25
The Iron and Steel Industries

The Growth of the Iron and Steel Industry

Iron ores are of widespread occurrence in the Transvaal, Natal, Zululand, and Griqualand where ancient workings, accumulations of slag and the re mains of old furnaces1 remind us that they were extensively worked long before the coming of the Europeans. In places the oxides - ochre and specularite - were used in the making of pigments for painting the body and powdering the hair, in others the ores were smelted and tools and weapons made. Today, in remote parts of Natal and the Transvaal, iron is occasionally smelted by the methods which have been in use probably for thousands of years, clay or ant-heap hearths and goatskin bellows being employed. The practice is, however, dying out.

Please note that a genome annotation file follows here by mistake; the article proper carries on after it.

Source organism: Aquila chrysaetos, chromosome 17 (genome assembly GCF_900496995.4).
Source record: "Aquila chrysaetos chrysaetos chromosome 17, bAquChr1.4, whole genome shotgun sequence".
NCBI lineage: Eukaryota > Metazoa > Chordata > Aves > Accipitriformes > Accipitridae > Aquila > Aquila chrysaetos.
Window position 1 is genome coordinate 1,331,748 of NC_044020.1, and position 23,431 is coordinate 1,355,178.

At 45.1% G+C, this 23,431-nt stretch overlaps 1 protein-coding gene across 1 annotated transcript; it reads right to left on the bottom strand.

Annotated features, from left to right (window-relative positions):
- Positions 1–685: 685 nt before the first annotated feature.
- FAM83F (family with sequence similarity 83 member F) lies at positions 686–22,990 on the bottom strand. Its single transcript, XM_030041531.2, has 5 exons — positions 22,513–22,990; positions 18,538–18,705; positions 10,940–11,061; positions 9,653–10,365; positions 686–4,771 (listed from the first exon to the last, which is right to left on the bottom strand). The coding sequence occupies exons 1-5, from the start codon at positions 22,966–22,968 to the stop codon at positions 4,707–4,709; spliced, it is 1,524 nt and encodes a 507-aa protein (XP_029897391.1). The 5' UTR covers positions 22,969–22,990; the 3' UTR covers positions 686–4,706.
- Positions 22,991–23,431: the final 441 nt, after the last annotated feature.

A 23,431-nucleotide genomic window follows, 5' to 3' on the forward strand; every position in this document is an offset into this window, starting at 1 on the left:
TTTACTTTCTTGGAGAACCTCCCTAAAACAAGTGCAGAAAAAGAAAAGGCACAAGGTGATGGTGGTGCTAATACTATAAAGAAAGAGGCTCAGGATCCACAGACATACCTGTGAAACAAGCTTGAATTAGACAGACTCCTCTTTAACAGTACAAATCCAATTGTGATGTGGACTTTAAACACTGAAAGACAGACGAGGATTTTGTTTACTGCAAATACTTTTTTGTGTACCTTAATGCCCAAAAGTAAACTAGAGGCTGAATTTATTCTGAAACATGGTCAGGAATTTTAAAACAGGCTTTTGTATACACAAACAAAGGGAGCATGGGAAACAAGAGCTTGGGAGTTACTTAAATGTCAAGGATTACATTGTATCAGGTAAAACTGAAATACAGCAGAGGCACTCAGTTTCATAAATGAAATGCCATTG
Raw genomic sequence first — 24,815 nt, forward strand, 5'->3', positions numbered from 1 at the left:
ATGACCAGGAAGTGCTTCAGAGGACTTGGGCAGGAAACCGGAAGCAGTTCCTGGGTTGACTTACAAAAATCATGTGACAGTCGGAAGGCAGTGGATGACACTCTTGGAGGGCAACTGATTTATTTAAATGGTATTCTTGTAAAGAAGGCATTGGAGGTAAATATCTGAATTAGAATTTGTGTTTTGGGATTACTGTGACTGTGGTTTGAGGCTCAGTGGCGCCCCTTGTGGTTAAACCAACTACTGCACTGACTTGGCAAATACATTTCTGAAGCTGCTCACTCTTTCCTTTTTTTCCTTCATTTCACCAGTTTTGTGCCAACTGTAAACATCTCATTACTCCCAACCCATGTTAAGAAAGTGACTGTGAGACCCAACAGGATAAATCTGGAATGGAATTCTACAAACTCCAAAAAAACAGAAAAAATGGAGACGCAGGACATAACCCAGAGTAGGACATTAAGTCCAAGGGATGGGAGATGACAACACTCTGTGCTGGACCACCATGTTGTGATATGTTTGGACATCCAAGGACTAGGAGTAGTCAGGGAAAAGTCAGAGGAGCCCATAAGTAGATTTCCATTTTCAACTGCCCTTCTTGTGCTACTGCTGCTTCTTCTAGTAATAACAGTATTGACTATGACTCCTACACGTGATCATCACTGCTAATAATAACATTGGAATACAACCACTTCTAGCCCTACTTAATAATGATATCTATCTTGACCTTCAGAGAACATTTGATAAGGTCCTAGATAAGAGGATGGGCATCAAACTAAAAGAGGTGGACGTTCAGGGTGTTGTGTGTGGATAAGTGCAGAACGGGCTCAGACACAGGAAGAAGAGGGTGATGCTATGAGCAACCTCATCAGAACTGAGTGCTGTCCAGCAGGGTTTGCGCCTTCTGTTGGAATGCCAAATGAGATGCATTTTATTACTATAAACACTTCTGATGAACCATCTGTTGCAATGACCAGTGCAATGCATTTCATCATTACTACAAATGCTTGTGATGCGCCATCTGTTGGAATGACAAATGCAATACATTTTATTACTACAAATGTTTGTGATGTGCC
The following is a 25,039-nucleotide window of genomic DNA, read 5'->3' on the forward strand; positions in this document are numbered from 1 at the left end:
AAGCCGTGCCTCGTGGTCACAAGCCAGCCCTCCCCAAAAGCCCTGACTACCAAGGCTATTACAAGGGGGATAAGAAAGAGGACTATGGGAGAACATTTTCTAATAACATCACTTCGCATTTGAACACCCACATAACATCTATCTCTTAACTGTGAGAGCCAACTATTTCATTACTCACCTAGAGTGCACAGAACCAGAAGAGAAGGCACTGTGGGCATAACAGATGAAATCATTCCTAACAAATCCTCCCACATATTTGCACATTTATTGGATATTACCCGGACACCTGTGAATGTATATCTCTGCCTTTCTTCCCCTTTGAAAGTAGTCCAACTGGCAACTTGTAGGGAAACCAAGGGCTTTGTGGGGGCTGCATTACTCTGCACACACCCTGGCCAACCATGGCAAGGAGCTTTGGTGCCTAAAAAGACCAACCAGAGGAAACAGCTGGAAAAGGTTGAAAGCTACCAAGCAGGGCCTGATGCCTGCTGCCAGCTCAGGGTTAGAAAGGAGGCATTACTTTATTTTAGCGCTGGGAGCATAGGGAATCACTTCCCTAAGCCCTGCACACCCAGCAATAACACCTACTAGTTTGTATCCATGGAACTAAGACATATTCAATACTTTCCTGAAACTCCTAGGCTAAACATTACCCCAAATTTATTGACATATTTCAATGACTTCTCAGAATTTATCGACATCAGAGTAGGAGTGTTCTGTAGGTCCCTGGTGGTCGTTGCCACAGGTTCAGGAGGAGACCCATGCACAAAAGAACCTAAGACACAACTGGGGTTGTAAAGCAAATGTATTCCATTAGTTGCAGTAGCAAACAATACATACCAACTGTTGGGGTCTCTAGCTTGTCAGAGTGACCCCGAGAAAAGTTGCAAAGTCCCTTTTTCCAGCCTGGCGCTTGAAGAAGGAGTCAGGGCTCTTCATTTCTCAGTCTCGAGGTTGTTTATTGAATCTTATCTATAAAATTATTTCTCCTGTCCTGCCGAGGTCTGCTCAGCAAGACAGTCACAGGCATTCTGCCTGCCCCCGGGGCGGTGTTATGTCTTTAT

While the indigenous iron industry is thus very old, the modern industry established by the Europeans is relatively young. The iron ore of Prestwick, Natal, was discovered around 18602 and titaniferous deposits north of Pretoria about ten years later. In 1901 a small blast furnace was erected near Pietermaritzburg but was commercially unsuccessful. In 1908 the Government Mining Engineer urged the desirability of establishing an iron and steel industry, and pointed out that steel could be manufactured at a profit from scrap iron in small electric furnaces. Between 1911 and 1916 four plants were successfully established, three of them on the Witwatersrand Goldfield and one, the Union Steel Corporation (USCO), the only one to receive government assistance, on the Vaal river at Vereeniging. All depended on the mines and the railways both for their supplies of scrap and for their principal markets.3 The first world war severely curtailed the import of iron and steel and their consequent shortage and high price provided a great impetus for the home industry. Systematic surveys of the deposits of iron ore revealed large reserves and in 1917 two small blast furnaces were erected in Pretoria and Vereeniging to test their suitability for the production of pig iron. The Vereeniging furnace was short-lived but the one at Pretoria operated successfully until 1921. Further expansion, however, was handicapped by the post-war depression, the collapse of steel prices and the

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